• Of the 12 states paying workers the lowest wages, including Iowa and Indiana, eight of those states have RTW laws.
  • Seven of the 10 states with the highest unemployment rates have RTW.
  • All 12 states that pay workers the highest wages, including Illinois, do not have RTW laws.

So what do these numbers tell us? Big businesses that move to states with RTW laws are all but guaranteed to pay workers less and discourage employees from forming, joining or supporting unions.

What is fair share?

As was previously clarified, laws already exist nationwide that allow workers the freedom to choose whether or not to join a union. In some workplaces that are already unionized, if a worker chooses to take a job but does not want to join the union, he or she can be obligated to pay a “fair share” fee.

Fair share is less than the amount of full union dues and does not support all of the activities of the union. Instead, the fee pays for the worker’s fair share of benefits he or she will still receive from the union. Even though the worker has chosen not to belong to the union, the fact that he or she works in a union environment means the worker will receive the stronger wages and benefits the union has achieved.

Fair share fees ensure equality in a unionized workplace. If a union election is held among 100 workers at a company and 60 percent vote for the union and 40 percent vote against the union, the union is still required to represent, support and protect all workers. Fair share ensures those who don’t want to be in the union still pay at least a small fee for the rights and benefits they’ll receive.

What could happen if Illinois passes RTW laws?

In January, credit rating agency Moody’s released an economic report for the State of Illinois. In the report, Moody’s stated, “It is debatable whether or not right-to-work laws enhance economic growth, even in circumstances where they do help attract businesses to the state. Laws that hurt unions shift the balance from employees to owners. They tend to erode wages and lead to a more uneven distribution of the gains of economic growth.”

In a policy brief from the University of Illinois, researchers concluded the following consequences are likely if Illinois passes RTW legislation:

  • Employment would increase by 0.4-0.55 percent, but continued increases would disappear after a few years.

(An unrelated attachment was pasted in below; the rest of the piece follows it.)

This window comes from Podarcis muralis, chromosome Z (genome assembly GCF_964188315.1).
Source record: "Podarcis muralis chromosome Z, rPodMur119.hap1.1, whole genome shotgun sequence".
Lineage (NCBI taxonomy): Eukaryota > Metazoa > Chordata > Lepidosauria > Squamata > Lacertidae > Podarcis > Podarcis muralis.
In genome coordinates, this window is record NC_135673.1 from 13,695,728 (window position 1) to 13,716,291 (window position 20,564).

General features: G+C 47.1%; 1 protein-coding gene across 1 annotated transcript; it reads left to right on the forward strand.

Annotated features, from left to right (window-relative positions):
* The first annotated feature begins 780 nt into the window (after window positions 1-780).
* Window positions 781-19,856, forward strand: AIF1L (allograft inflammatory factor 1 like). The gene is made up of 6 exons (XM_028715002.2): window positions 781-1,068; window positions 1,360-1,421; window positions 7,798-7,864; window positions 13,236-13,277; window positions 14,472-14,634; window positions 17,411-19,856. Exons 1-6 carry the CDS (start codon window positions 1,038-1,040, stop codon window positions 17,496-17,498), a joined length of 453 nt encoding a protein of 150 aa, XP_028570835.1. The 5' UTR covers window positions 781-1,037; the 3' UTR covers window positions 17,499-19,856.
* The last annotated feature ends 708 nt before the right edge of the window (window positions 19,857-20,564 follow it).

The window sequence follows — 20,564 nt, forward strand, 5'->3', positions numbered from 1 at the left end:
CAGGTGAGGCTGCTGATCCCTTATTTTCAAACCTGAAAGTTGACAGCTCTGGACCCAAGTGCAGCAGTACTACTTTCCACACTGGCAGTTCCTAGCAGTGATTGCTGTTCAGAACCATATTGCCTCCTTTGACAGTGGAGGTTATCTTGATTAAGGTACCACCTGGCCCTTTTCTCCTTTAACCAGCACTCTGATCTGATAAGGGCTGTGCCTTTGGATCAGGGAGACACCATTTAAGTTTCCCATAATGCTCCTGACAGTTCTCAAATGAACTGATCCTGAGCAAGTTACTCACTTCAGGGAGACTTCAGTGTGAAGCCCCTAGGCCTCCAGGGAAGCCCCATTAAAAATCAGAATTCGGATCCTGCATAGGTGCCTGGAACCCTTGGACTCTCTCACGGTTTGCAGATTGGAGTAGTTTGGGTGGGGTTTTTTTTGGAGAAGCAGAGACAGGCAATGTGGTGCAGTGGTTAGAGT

• Hourly wages for African-American workers would drop by 2-9 percent.
  • Hourly wages for Hispanic workers would drop by as much as 8 percent.
  • Hourly wages for women would drop by 2-7 perecent.
  • Approximately 107 additional Illinois workers would die in workplace accidents in the construction sector over 10 years. The rate of workplace deaths is 54.4 percent higher in states with RTW laws, according to the U.S. Bureau of Labor Statistics.

Gov. Bruce Rauner has proposed “right-to-work zones,” so what are those?

Conservative policy groups like the American Legislative Exchange Council have pushed for RTW zones across the country. In states like Illinois that have predominately Democratic legislatures, Republican lawmakers have a harder time passing statewide RTW bills. Creating RTW zones would allow Gov. Rauner to bypass state legislation and enact localized RTW laws in specific cities, counties and municipalities.

In February, Rauner said, “I want local voters to control the nature of collective bargaining. I want [voters] to decide what the union can collectively bargain.” Establishing these zones would have the same effect as statewide RTW laws, but on a smaller scale, weakening union members and all workers in communities that may have a higher percentage of unionization.

Ultimately, the passage of any law that gives individuals who are not employed at a specific workplace the power to determine collective bargaining rights for the workers inside that workplace would be unconstitutional. Unions in Illinois, including the Teamsters, would not hesitate to challenge such deceptive practices.